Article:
War of the Rebellion: Serial 099 Page 0427 Chapter LIX. CORRESPONDENCE, ETC. - UNION.

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HEADQUARTERS DEPARTMENT OF NORTH CAROLINA,

ARMY OF THE OHIO,

Federal Point, N. C., February 14, 1865.

COMMANDING OFFICER U. S. TROOPS, 23rd ARMY CORPS,

Smithville, N. C. (debarking at Smithville):

SIR: Major-General Schofield directs that you put all the troops landing from the vessels at Smithville in camp near that place and have them prepared for active field service immediately.

Very respectfully, your obedient servant,

J. A. CAMPBELL,

Major and Assistant Adjutant-General

HEADQUARTERS DEPARTMENT OF NORTH CAROLINA,

Federal Point, N. C., February 14 1865.

COMMANDING OFFICER,

Smithville, N. C.:

COLONEL: A division, or part of one, of the Twenty-third Corps will land at Smithville to-night or early in the morning. I want you at daylight in the morning to start a reconnaissance on both of the roads leading out from Smithville. Take about 300 men on the road to Fort Anderson. A smaller force will be sufficient on the other road. Push out about five or six miles, or more if practicable, and remain out the greater portion of the day. Get all the information that you can of the position, strength, movements, &c., of the enemy and of the roads and country toward Wilmington. Your reconnaissance will also serve as a diversion in favor of a movement I propose to make on this side of the river. If you need assistance during the day call on the officer commanding the troops of the Twenty-third Corps. Show him this order as your authority for doing so.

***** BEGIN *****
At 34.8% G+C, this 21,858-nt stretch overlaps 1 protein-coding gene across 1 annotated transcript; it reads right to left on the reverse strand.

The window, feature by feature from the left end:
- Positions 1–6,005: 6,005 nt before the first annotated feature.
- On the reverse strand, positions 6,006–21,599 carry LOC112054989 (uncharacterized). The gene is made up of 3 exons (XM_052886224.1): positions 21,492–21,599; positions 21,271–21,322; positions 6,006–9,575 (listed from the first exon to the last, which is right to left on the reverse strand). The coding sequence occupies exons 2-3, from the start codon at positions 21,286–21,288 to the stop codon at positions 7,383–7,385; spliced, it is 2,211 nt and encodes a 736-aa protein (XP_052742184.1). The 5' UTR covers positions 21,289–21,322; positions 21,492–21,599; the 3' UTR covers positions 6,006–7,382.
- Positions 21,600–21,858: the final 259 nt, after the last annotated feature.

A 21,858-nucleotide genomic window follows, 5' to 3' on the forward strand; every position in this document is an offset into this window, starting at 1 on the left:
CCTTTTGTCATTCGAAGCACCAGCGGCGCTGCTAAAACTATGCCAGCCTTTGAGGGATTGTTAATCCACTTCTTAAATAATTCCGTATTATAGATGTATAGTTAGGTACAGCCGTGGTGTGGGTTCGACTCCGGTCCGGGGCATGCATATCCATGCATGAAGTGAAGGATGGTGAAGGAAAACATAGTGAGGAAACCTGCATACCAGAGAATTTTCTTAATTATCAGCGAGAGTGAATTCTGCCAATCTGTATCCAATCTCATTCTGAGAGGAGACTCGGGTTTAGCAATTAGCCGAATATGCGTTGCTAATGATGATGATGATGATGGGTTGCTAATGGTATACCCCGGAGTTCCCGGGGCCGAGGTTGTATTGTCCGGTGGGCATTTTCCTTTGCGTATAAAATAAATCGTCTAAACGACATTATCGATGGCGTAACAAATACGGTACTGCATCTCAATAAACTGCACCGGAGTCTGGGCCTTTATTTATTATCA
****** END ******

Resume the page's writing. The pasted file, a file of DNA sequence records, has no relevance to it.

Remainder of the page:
Very respectfully, your obedient servant

J. M. SCHOFIELD,

Major-General.

GENERAL TERRY'S HEADQUARTERS,

Fort Fisher, February 14, 1865.

Colonel GRANGER,

Commanding Brigade:

SIR: It is proposed to-night to move a pontoon train and a body of troops up the beach to a point about seven miles in front of the right of our present line; then to unload the pontoons, haul them by hand nearly a mile across the marsh to Myrtle Sound, and then to ferry the whole column across the sound, believed to be about 200 yards wide at the point selected for ferrying. Your brigade has been selected for the advance, preceding the pontoon train, and when the pontoon wagons have gone as far as they can to assist the engineers, of whom there will be about ten to each pontoon, in unloading the pontoons, and then to haul them by a route which will be designated to Myrtle Sound. You will before starting divide your command into thirty parties, of about fifty men each, properly commanded, and when the unloading begins will assign each party to a pontoon, with orders, to stay with it till relieved. The officer in command of each party will be held